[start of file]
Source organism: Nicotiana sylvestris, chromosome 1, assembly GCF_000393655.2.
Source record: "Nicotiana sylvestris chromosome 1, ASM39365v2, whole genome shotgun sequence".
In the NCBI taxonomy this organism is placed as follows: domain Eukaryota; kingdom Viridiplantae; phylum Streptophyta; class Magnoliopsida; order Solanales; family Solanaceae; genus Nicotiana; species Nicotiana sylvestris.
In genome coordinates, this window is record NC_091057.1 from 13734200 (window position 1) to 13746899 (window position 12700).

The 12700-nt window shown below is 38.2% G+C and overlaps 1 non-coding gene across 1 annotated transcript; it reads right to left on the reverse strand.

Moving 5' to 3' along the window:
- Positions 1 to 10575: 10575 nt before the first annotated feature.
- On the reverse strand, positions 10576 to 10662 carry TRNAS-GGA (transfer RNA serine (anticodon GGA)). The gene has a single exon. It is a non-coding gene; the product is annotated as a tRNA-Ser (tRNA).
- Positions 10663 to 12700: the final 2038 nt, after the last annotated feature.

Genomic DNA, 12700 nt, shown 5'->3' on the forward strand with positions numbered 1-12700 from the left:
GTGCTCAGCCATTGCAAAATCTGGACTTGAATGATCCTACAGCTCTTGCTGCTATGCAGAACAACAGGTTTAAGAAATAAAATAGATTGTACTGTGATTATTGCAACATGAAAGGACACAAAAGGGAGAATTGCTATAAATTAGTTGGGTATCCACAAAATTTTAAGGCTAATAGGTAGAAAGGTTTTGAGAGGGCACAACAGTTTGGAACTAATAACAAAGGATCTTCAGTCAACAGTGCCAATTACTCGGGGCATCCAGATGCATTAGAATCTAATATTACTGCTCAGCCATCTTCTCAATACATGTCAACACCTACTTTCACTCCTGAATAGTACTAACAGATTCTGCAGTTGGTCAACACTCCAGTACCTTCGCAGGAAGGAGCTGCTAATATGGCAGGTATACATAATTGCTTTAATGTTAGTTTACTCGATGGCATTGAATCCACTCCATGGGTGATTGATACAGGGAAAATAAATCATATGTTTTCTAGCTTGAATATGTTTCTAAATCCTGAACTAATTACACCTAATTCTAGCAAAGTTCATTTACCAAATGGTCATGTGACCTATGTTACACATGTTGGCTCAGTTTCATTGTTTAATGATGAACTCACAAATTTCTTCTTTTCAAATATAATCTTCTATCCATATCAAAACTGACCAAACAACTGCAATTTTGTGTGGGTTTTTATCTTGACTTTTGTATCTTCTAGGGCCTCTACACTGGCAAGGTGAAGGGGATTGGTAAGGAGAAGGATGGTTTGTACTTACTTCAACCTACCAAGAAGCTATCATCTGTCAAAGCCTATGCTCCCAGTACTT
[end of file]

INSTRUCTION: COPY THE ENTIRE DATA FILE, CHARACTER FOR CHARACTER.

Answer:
Source organism: Nicotiana sylvestris, chromosome 1, assembly GCF_000393655.2.
Source record: "Nicotiana sylvestris chromosome 1, ASM39365v2, whole genome shotgun sequence".
In the NCBI taxonomy this organism is placed as follows: domain Eukaryota; kingdom Viridiplantae; phylum Streptophyta; class Magnoliopsida; order Solanales; family Solanaceae; genus Nicotiana; species Nicotiana sylvestris.
In genome coordinates, this window is record NC_091057.1 from 13734200 (window position 1) to 13746899 (window position 12700).

The 12700-nt window shown below is 38.2% G+C and overlaps 1 non-coding gene across 1 annotated transcript; it reads right to left on the reverse strand.

Moving 5' to 3' along the window:
- Positions 1 to 10575: 10575 nt before the first annotated feature.
- On the reverse strand, positions 10576 to 10662 carry TRNAS-GGA (transfer RNA serine (anticodon GGA)). The gene has a single exon. It is a non-coding gene; the product is annotated as a tRNA-Ser (tRNA).
- Positions 10663 to 12700: the final 2038 nt, after the last annotated feature.

Genomic DNA, 12700 nt, shown 5'->3' on the forward strand with positions numbered 1-12700 from the left:
GTGCTCAGCCATTGCAAAATCTGGACTTGAATGATCCTACAGCTCTTGCTGCTATGCAGAACAACAGGTTTAAGAAATAAAATAGATTGTACTGTGATTATTGCAACATGAAAGGACACAAAAGGGAGAATTGCTATAAATTAGTTGGGTATCCACAAAATTTTAAGGCTAATAGGTAGAAAGGTTTTGAGAGGGCACAACAGTTTGGAACTAATAACAAAGGATCTTCAGTCAACAGTGCCAATTACTCGGGGCATCCAGATGCATTAGAATCTAATATTACTGCTCAGCCATCTTCTCAATACATGTCAACACCTACTTTCACTCCTGAATAGTACTAACAGATTCTGCAGTTGGTCAACACTCCAGTACCTTCGCAGGAAGGAGCTGCTAATATGGCAGGTATACATAATTGCTTTAATGTTAGTTTACTCGATGGCATTGAATCCACTCCATGGGTGATTGATACAGGGAAAATAAATCATATGTTTTCTAGCTTGAATATGTTTCTAAATCCTGAACTAATTACACCTAATTCTAGCAAAGTTCATTTACCAAATGGTCATGTGACCTATGTTACACATGTTGGCTCAGTTTCATTGTTTAATGATGAACTCACAAATTTCTTCTTTTCAAATATAATCTTCTATCCATATCAAAACTGACCAAACAACTGCAATTTTGTGTGGGTTTTTATCTTGACTTTTGTATCTTCTAGGGCCTCTACACTGGCAAGGTGAAGGGGATTGGTAAGGAGAAGGATGGTTTGTACTTACTTCAACCTACCAAGAAGCTATCATCTGTCAAAGCCTATGCTCCCAGTACTT